Compliance for Restrooms

Meeting ADA bathroom requirements is imperative for ensuring that your restroom is accessible to disabled customers, especially those who are blind or wheelchair-bound. There must be enough space to maneuver a wheelchair around the toilet to the sink. Safety bars should be installed to prevent falls. Installing restroom signs in braille is an easy way to impart useful information to your blind patrons. Adequate space underneath the space should be ensured to enable the wheelchair-bound customer to reach the soap, faucet and the handles of the soap dispenser. The faucet should be easy to use for patrons with a mobility disability.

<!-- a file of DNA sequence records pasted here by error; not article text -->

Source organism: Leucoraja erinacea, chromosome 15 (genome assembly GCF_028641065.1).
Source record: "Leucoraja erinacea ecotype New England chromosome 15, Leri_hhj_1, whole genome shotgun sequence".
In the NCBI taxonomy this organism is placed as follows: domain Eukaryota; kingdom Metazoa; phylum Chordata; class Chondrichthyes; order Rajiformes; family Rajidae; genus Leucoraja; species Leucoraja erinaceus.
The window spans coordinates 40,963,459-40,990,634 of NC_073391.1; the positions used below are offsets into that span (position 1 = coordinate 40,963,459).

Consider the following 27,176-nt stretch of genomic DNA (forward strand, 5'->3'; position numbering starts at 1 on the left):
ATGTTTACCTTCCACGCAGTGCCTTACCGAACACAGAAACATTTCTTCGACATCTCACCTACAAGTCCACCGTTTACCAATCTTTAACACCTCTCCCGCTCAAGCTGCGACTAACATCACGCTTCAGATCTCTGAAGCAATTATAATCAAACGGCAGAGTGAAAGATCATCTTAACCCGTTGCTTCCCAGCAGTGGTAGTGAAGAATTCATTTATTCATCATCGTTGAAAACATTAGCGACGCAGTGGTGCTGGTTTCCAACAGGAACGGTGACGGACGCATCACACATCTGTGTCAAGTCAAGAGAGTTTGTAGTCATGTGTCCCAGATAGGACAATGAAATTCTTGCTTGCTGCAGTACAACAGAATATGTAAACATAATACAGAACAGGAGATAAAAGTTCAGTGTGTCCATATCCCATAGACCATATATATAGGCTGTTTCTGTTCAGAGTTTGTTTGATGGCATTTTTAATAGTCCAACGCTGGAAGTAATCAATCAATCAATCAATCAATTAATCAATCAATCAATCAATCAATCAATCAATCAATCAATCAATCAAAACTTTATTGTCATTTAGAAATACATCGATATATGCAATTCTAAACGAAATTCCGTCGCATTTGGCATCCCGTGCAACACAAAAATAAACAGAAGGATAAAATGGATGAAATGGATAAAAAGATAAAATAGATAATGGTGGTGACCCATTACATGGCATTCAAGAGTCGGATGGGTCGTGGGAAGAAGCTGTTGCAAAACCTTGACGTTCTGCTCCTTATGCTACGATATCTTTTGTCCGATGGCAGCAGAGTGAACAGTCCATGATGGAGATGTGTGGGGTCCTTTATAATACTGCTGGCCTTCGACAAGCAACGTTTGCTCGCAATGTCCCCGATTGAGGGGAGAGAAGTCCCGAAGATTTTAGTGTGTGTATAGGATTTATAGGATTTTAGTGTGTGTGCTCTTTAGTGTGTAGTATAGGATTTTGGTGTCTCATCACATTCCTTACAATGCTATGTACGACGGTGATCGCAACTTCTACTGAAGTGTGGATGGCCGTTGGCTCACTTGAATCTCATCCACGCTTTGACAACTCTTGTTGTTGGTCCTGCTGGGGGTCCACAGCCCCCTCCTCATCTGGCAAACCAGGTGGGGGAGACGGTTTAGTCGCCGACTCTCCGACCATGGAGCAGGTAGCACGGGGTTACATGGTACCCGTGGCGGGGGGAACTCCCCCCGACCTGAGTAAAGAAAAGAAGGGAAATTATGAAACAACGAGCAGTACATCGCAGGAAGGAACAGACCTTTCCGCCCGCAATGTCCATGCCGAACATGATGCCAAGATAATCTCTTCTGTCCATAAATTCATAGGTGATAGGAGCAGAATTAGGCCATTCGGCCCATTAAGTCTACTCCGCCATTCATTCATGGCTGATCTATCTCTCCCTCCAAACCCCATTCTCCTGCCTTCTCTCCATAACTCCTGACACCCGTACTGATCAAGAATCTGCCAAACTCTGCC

Considerations for Employees

The ADA compliance was established with protecting patrons and employees in mind. As a restaurateur or a hiring manager, it is crucial for you to familiarize yourself with the aspects of the ADA compliance. First and foremost, it is illegal to refrain from hiring someone solely based on their disability, under the ADA regulations. If you are aware of your employee’s disability, you must find reasonable working accommodations for him or her. Although, you are exempt from making such accommodations if they prove to be an undue difficulty which can become a significant financial expense or a disruption for the business. Ultimately, you can transfer an employee to a different department if he/she possess the relevant qualifications to perform efficiently as you see necessary.